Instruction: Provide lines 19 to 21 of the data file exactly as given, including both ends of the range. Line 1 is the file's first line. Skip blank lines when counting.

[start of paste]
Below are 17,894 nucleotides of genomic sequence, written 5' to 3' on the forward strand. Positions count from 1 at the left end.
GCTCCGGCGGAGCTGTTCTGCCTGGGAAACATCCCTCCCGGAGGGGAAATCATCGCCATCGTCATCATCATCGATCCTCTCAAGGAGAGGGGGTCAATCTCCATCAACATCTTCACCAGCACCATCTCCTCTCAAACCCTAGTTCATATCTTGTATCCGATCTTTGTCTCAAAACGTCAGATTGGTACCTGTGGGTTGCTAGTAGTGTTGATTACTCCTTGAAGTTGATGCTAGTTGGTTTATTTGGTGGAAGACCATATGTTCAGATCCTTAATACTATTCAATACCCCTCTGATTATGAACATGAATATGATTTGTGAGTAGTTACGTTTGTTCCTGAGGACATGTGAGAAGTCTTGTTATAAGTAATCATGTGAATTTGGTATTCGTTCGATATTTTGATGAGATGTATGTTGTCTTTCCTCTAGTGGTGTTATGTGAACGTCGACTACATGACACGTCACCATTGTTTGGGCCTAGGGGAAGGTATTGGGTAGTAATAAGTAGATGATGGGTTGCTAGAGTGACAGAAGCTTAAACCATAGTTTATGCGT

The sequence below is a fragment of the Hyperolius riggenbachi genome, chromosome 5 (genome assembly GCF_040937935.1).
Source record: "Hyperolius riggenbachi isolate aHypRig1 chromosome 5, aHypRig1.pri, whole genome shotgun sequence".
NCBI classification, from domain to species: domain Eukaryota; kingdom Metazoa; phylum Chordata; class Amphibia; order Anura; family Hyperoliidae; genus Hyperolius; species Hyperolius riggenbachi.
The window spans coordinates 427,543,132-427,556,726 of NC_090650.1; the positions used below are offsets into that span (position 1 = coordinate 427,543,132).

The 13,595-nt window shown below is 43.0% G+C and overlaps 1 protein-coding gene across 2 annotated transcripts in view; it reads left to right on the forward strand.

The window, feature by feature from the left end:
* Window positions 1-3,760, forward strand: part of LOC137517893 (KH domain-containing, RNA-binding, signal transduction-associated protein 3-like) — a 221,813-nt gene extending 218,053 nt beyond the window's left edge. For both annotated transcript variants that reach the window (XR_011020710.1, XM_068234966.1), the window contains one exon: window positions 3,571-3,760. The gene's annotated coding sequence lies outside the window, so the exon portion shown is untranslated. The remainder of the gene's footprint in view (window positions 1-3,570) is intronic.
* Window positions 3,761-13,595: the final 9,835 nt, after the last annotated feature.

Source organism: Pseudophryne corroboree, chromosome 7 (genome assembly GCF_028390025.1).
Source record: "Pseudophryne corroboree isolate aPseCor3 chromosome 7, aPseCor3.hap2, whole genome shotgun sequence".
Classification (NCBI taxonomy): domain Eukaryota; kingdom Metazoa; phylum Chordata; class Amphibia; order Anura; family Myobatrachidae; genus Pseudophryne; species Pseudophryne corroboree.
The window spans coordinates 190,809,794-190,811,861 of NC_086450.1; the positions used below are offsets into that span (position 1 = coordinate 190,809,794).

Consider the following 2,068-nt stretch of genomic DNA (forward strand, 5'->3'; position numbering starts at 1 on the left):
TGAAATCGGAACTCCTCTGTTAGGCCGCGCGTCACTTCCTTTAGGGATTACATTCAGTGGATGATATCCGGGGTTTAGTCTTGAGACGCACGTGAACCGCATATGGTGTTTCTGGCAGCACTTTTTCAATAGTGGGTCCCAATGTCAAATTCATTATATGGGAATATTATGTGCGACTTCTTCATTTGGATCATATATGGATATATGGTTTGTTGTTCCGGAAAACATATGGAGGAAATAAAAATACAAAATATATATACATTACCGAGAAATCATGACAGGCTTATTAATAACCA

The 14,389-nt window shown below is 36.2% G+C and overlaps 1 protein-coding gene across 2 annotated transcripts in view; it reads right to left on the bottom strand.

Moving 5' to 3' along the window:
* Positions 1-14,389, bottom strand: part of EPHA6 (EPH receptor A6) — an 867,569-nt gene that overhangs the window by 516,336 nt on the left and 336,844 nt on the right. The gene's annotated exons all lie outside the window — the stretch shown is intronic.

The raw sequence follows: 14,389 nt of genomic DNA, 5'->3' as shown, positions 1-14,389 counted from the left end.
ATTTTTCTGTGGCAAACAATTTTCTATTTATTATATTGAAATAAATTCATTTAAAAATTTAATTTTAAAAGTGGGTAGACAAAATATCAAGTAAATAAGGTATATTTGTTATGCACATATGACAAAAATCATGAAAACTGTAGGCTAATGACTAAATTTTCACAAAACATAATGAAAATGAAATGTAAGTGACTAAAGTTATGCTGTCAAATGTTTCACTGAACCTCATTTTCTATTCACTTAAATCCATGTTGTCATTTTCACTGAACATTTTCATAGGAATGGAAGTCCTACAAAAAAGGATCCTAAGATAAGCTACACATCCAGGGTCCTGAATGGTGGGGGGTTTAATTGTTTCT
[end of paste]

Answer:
* Positions 1-14,389, bottom strand: part of EPHA6 (EPH receptor A6) — an 867,569-nt gene that overhangs the window by 516,336 nt on the left and 336,844 nt on the right. The gene's annotated exons all lie outside the window — the stretch shown is intronic.

The raw sequence follows: 14,389 nt of genomic DNA, 5'->3' as shown, positions 1-14,389 counted from the left end.
ATTTTTCTGTGGCAAACAATTTTCTATTTATTATATTGAAATAAATTCATTTAAAAATTTAATTTTAAAAGTGGGTAGACAAAATATCAAGTAAATAAGGTATATTTGTTATGCACATATGACAAAAATCATGAAAACTGTAGGCTAATGACTAAATTTTCACAAAACATAATGAAAATGAAATGTAAGTGACTAAAGTTATGCTGTCAAATGTTTCACTGAACCTCATTTTCTATTCACTTAAATCCATGTTGTCATTTTCACTGAACATTTTCATAGGAATGGAAGTCCTACAAAAAAGGATCCTAAGATAAGCTACACATCCAGGGTCCTGAATGGTGGGGGGTTTAATTGTTTCT